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Re: Comments on the architecture doc

From: Mark Baker <distobj@acm.org>
Date: Sun, 3 Feb 2002 23:05:22 -0500 (EST)
Message-Id: <200202040405.XAA14066@markbaker.ca>
To: paul@prescod.net (Paul Prescod)
Cc: timbl@w3.org (Tim Berners-Lee), tbray@textuality.com (Tim Bray), www-tag@w3.org, cmsmcq@w3.org
> Consider, let's say, a CSS stylesheet (a very simple form of processing
> specification) associated with the namespace XHTML. Now consider the
> following document (which I assert is XSLT, not XHTML) and how reliably
> the CSS would apply to the data:

If it is XSLT, what's the problem with wrapping it with an XSLT
container, or with delivering it as application/xslt+xml?  Why
insist (if I understand your position) that it be able to be
delivered as application/xml *and* still be processed as XSLT?

[example snipped]

> I could produce examples like this all day. The most extreme example is
> just:
> <foo:bar>
>   <html:....>
>   </html:...>
> </foo:bar>
> For all you know, foo:bar means: "please ignore everything in here." So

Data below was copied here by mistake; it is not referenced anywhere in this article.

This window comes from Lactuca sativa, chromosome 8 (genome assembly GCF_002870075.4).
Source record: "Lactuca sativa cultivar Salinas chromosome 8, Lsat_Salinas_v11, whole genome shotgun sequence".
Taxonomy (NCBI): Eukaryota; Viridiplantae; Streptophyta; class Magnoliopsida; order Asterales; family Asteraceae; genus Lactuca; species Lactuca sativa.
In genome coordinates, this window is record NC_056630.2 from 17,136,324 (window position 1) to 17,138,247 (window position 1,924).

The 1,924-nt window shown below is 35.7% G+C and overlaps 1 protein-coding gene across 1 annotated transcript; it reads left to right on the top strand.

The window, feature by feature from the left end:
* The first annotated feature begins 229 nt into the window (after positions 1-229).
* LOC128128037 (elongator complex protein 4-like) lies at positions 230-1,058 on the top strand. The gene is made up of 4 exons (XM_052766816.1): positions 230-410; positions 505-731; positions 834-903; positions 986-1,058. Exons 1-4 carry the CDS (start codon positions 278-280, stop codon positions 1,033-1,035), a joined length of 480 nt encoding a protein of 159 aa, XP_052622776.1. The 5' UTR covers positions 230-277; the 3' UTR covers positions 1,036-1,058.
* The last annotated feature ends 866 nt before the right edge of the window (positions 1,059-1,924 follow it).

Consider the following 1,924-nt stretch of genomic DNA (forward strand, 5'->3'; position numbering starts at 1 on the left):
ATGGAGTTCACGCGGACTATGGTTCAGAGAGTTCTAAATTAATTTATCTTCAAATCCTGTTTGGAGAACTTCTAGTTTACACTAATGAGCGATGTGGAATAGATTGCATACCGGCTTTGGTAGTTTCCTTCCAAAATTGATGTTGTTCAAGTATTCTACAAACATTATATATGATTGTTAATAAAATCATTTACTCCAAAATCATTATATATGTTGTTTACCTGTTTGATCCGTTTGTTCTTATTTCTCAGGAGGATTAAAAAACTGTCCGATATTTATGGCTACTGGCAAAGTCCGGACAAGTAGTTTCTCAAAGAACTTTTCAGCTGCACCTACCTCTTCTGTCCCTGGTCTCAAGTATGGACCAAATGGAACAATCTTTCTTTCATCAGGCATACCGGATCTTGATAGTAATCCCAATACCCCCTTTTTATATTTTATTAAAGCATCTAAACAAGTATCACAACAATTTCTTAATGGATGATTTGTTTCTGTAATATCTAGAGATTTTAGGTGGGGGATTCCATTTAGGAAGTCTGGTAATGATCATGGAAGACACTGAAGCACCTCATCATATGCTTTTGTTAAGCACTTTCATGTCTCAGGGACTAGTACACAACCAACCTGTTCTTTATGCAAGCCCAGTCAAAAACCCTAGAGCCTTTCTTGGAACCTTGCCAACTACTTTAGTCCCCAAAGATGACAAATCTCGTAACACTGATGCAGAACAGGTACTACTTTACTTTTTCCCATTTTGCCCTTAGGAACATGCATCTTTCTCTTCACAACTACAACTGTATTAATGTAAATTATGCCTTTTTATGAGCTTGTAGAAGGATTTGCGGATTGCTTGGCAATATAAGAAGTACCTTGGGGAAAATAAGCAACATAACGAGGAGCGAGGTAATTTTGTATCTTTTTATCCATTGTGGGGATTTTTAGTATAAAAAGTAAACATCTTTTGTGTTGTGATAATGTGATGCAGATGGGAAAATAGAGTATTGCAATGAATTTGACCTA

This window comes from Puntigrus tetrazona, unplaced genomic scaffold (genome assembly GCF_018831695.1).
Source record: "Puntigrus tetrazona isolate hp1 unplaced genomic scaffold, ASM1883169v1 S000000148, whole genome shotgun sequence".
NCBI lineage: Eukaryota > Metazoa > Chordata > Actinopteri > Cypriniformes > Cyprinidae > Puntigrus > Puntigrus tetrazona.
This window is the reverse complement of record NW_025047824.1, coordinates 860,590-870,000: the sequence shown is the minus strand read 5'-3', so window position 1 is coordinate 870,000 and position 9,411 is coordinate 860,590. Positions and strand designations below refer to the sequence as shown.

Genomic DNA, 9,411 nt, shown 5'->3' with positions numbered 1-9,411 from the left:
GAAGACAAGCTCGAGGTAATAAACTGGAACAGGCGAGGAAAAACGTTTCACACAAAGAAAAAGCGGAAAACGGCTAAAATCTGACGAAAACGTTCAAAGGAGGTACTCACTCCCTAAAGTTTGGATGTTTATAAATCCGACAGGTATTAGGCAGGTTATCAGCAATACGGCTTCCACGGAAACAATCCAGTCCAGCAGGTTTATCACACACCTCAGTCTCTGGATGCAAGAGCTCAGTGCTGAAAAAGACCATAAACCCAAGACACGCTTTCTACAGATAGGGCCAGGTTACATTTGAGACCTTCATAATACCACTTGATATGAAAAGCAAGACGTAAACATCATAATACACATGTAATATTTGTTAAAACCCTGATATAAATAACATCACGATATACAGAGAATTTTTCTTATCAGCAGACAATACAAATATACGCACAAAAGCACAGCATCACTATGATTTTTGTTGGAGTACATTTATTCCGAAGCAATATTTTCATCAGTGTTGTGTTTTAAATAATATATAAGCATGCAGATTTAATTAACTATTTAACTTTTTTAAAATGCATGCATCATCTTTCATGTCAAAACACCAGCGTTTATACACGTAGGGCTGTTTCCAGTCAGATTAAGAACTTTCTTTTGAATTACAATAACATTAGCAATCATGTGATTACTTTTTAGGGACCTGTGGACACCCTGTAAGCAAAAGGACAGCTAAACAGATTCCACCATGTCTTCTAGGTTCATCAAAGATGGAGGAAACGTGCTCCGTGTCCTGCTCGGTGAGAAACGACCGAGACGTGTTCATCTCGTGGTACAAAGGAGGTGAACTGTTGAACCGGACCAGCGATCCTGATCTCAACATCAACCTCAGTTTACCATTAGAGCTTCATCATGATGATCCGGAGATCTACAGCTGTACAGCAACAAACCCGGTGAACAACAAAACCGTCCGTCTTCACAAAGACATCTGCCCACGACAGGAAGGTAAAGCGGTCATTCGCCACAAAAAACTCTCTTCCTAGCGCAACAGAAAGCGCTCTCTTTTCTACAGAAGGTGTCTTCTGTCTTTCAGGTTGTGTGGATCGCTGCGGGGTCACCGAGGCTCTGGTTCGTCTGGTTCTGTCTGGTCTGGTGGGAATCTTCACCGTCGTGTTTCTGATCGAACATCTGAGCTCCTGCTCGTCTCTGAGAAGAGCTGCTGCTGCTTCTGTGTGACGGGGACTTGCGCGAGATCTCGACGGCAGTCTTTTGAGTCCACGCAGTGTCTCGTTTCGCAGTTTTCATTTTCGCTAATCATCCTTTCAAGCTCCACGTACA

> the right processing specification is none at all. This is completely
> legal according to all existing W3C specifications and (AFAIK)
> guidelines.

That's my point too.  The parent container(s) define the meaning of
containment.  In this context, those containers are, in order; media
type, root namespace, other nested namespaces.

In other words, the media type determines the way in which the root
namespace is interpreted.  application/xml doesn't define that meaning.
But that doesn't prevent us from defining another media type that is
unambiguous about how root namespaces are used to trigger processors.

My soon-to-be I-D on this topic is;


Some parts are stable, but the core rules are a work in progress.  I'm
currently going through the various cases of how schema rules (XML
Schema wildcarding) interacts with mandatory extension declarations such
as SMIL's "skip-content" (which, though not commonly used in other
languages, should be more widespread and so I believe worthy of
consideration now).

Mark Baker, Chief Science Officer, Planetfred, Inc.
Ottawa, Ontario, CANADA.      mbaker@planetfred.com
http://www.markbaker.ca   http://www.planetfred.com
Received on Sunday, 3 February 2002 23:03:16 UTC

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